We’ve developed this handy Getting Started Document to ensure success throughout your lifecycle with our powerful Alteryx technology. The following document outlines the stages and steps taken through the onboarding process. Topics include Onboarding Community Training Support Resources Check it out, let us know if you have any questions or comments!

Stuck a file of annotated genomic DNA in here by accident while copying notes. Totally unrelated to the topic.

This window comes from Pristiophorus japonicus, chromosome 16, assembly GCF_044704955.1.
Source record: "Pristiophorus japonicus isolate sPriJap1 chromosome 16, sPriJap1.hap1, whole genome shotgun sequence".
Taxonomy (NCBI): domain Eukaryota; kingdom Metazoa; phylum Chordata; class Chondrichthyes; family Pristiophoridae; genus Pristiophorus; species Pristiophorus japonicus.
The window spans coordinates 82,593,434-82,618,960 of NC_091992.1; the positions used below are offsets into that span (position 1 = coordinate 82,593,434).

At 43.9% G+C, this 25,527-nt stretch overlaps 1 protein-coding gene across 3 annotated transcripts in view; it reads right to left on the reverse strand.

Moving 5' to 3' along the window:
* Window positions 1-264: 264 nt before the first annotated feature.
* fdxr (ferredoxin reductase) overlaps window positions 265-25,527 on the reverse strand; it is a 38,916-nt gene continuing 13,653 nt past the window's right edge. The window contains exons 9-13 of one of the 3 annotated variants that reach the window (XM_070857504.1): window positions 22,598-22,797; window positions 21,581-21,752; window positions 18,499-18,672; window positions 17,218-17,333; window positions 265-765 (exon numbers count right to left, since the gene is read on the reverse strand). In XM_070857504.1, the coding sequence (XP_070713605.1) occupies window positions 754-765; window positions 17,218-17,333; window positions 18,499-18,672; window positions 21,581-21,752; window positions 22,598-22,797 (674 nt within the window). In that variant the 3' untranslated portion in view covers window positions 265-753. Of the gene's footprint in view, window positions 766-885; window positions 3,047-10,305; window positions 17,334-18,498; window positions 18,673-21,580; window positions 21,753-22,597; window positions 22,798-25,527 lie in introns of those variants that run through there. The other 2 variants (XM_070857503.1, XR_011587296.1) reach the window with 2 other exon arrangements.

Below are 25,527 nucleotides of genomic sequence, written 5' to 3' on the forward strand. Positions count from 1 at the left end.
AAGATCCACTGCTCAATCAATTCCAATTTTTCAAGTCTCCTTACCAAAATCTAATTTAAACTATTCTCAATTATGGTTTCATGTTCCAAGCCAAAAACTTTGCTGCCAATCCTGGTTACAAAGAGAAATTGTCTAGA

The following steps detail how to obtain a client ID, client secret, and refresh token that can be used for authentication with Google related tools. 1. Open the Google Developers' Console 2. Login with the Google account associated with the data you would like to analyze 3. Create a new project by clicking the My Project dropdown (top-left corner) and selecting Create project (top-right corner of the pop up 4. Enter a Project name of your choosing and click Create 5. If you have not already enabled the Google API you will be working with, you can do so by navigating back to the webpage we started on, the Console Dashboard, and clicking Enable API: For Google Analytics: Other popular APIs >> Analytics API For Google Drive: G Suite APIs >> Drive API Click Enable: 6. After you've confirmed that your API is enabled you can obtain API credentials by returning to the Console and clicking on Credentials in the left-hand navigation pane next to the key icon 7. Click on the Create Credentials dropdown and select OAuth client ID: 8. Select the Web application radio button and add https://developers.google.com/oauthplayground as an Authorized redirect URI before clicking Create 9. At this stage, a pop up should appear where you can copy and save your Client ID and Client Secret You can also find your Client ID and Client Secret by returning to the Developer's Console >> Credentials and clicking the name of the app we just created: 10. Go to https://developers.google.com/oauthplayground 11. Click on the gear icon in the top-right corner of the page and click the checkbox for Use your own OAuth credentials, enter the client ID and client secret from step 13, and click close 12. Copy/paste the respective scopes into the Input your own scopes field and click Authorize APIs For Google Analytics https://www.googleapis.com/auth/analytics.readonly For Google Sheets https://www.googleapis.com/auth/drive, https://www.googleapis.com/auth/drive.appdata, https://www.googleapis.com/auth/drive.readonly, etc 14. Click Allow 15. Click Exchange authorization code for tokens and save the Refresh token 16. Test the authorization by sending a request for an available operation from List possible operations 17. If successful, the client ID, client secret, and refresh token that you obtained in the prior steps can now be used for authentication with the Google related tools